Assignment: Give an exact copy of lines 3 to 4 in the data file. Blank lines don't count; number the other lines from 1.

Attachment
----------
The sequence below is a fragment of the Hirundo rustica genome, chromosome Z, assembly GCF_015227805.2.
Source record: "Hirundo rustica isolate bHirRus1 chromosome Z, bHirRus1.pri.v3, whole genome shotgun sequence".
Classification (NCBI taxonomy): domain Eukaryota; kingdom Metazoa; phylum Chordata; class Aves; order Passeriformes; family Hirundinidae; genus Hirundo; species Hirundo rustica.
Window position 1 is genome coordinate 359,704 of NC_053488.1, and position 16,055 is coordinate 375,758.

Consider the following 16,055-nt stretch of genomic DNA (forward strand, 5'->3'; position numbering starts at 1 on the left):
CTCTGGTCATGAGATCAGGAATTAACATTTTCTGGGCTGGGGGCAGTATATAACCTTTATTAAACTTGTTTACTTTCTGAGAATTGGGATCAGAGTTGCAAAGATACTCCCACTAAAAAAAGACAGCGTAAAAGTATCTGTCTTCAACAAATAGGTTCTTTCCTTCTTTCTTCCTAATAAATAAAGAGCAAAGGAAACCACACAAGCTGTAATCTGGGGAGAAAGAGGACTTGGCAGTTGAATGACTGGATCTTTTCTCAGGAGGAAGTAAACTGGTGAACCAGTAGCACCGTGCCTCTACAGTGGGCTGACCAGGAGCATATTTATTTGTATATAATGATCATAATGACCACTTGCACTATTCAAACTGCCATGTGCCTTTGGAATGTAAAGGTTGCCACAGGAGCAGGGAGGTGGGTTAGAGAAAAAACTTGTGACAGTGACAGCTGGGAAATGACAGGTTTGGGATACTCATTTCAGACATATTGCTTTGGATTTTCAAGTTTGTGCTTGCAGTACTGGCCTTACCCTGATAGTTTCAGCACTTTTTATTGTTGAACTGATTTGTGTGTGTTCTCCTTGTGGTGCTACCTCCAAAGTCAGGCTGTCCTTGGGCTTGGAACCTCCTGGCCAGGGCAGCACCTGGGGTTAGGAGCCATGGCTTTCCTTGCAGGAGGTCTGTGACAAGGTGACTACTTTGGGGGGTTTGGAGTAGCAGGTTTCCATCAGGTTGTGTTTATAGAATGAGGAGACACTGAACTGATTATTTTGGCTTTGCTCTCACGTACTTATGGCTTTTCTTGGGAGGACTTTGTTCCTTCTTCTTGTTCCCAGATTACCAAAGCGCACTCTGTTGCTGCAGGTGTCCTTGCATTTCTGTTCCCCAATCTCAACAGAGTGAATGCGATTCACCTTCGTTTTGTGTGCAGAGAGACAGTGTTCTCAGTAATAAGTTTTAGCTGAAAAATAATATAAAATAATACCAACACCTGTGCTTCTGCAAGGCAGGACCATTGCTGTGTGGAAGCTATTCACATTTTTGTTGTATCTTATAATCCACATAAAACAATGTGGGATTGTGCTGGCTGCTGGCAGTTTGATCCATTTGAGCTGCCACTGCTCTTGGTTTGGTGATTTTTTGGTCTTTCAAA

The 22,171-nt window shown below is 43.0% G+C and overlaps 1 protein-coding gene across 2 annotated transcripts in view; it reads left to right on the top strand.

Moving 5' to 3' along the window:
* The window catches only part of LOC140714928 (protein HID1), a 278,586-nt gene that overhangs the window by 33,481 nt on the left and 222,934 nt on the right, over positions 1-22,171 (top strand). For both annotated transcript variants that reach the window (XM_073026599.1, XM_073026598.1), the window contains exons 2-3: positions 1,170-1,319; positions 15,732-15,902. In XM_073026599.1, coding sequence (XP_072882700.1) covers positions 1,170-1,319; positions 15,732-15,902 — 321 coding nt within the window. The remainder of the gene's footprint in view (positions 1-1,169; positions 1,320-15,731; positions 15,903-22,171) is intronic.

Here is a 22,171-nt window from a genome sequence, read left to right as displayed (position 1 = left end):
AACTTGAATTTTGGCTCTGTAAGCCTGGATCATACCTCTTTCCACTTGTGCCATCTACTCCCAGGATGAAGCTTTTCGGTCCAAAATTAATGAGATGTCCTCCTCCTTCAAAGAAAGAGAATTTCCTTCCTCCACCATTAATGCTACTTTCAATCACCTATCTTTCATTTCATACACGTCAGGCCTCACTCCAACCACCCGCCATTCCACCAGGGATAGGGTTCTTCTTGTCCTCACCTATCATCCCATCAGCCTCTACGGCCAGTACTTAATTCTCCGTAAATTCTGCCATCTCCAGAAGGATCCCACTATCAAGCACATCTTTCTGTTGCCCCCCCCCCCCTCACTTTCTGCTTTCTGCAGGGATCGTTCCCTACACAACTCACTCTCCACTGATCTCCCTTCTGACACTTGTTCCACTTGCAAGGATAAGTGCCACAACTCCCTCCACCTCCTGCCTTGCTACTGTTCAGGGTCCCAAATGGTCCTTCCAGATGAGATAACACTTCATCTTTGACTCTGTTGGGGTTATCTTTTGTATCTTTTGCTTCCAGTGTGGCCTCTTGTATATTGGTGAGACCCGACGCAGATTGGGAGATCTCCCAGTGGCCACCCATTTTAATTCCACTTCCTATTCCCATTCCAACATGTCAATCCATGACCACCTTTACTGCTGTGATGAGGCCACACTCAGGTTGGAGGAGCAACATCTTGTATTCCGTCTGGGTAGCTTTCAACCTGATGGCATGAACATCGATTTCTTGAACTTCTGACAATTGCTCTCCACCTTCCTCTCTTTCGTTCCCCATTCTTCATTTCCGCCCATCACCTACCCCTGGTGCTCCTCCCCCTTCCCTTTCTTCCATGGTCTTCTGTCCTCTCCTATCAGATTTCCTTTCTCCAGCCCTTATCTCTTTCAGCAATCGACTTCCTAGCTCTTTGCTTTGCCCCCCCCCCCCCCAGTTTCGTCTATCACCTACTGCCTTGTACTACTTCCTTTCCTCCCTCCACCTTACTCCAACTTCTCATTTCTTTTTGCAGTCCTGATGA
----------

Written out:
Classification (NCBI taxonomy): domain Eukaryota; kingdom Metazoa; phylum Chordata; class Aves; order Passeriformes; family Hirundinidae; genus Hirundo; species Hirundo rustica.
Window position 1 is genome coordinate 359,704 of NC_053488.1, and position 16,055 is coordinate 375,758.